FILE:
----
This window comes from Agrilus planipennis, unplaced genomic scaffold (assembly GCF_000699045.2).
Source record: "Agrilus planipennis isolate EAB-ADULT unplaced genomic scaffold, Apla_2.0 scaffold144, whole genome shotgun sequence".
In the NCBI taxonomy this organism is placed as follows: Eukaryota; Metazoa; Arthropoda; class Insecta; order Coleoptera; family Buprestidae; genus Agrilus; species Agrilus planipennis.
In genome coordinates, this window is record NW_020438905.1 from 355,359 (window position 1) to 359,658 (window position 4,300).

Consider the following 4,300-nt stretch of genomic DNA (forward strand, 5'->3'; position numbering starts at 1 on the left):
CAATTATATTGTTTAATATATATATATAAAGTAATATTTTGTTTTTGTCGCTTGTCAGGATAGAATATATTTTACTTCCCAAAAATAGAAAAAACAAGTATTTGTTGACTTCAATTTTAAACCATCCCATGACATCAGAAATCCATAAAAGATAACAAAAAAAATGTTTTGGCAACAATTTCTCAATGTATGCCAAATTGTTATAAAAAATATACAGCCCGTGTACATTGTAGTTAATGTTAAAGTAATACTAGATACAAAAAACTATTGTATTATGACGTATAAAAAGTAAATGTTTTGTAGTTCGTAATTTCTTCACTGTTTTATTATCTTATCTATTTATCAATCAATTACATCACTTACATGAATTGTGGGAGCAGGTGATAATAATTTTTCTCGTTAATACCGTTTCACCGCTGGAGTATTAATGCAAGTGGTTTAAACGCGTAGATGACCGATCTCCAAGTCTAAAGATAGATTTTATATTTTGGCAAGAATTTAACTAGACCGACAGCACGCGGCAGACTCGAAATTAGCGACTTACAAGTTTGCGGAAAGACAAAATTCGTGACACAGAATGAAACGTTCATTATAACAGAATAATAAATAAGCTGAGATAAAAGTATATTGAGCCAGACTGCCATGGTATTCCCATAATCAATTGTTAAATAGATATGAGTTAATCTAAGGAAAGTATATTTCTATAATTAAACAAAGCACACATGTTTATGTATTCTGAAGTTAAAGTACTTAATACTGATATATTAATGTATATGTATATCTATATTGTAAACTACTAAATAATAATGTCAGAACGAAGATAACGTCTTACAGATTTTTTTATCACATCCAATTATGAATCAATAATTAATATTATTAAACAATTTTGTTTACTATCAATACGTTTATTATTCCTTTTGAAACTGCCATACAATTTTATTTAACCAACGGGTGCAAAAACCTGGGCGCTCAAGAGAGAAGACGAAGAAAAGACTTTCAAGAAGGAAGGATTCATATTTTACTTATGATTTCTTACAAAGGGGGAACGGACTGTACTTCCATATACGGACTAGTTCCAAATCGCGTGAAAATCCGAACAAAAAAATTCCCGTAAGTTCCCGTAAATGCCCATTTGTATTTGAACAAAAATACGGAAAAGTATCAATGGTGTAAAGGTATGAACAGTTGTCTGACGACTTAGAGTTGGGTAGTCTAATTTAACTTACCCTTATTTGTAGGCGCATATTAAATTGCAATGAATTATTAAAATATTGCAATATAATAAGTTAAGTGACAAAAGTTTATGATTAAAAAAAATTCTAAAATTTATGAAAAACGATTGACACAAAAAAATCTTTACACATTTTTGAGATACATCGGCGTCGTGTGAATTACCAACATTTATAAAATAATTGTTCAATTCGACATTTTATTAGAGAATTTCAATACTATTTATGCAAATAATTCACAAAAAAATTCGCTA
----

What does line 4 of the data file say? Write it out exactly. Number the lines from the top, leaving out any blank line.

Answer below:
In genome coordinates, this window is record NW_020438905.1 from 355,359 (window position 1) to 359,658 (window position 4,300).